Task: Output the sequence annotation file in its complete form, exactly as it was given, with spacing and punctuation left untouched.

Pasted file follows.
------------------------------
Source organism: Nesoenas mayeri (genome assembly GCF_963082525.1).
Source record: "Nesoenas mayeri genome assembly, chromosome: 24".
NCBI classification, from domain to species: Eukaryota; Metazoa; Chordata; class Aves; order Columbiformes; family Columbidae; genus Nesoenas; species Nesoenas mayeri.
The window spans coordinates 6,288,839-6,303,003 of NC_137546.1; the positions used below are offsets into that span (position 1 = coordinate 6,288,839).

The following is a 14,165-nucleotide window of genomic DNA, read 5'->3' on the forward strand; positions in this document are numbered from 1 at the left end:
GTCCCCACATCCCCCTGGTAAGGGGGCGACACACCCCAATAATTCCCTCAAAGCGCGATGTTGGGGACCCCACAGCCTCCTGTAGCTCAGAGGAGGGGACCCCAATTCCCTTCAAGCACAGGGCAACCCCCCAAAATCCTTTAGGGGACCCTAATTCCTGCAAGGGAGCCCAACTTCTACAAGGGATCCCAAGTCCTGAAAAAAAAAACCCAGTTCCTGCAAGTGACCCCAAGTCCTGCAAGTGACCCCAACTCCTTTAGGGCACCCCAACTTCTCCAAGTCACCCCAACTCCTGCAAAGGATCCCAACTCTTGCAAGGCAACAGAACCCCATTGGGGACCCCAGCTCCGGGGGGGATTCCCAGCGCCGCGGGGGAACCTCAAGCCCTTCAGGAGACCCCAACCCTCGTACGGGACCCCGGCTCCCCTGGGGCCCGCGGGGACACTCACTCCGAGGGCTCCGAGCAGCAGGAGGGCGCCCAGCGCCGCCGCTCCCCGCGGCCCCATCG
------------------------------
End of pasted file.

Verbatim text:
Source organism: Nesoenas mayeri (genome assembly GCF_963082525.1).
Source record: "Nesoenas mayeri genome assembly, chromosome: 24".
NCBI classification, from domain to species: Eukaryota; Metazoa; Chordata; class Aves; order Columbiformes; family Columbidae; genus Nesoenas; species Nesoenas mayeri.
The window spans coordinates 6,288,839-6,303,003 of NC_137546.1; the positions used below are offsets into that span (position 1 = coordinate 6,288,839).

The following is a 14,165-nucleotide window of genomic DNA, read 5'->3' on the forward strand; positions in this document are numbered from 1 at the left end:
GTCCCCACATCCCCCTGGTAAGGGGGCGACACACCCCAATAATTCCCTCAAAGCGCGATGTTGGGGACCCCACAGCCTCCTGTAGCTCAGAGGAGGGGACCCCAATTCCCTTCAAGCACAGGGCAACCCCCCAAAATCCTTTAGGGGACCCTAATTCCTGCAAGGGAGCCCAACTTCTACAAGGGATCCCAAGTCCTGAAAAAAAAAACCCAGTTCCTGCAAGTGACCCCAAGTCCTGCAAGTGACCCCAACTCCTTTAGGGCACCCCAACTTCTCCAAGTCACCCCAACTCCTGCAAAGGATCCCAACTCTTGCAAGGCAACAGAACCCCATTGGGGACCCCAGCTCCGGGGGGGATTCCCAGCGCCGCGGGGGAACCTCAAGCCCTTCAGGAGACCCCAACCCTCGTACGGGACCCCGGCTCCCCTGGGGCCCGCGGGGACACTCACTCCGAGGGCTCCGAGCAGCAGGAGGGCGCCCAGCGCCGCCGCTCCCCGCGGCCCCATCG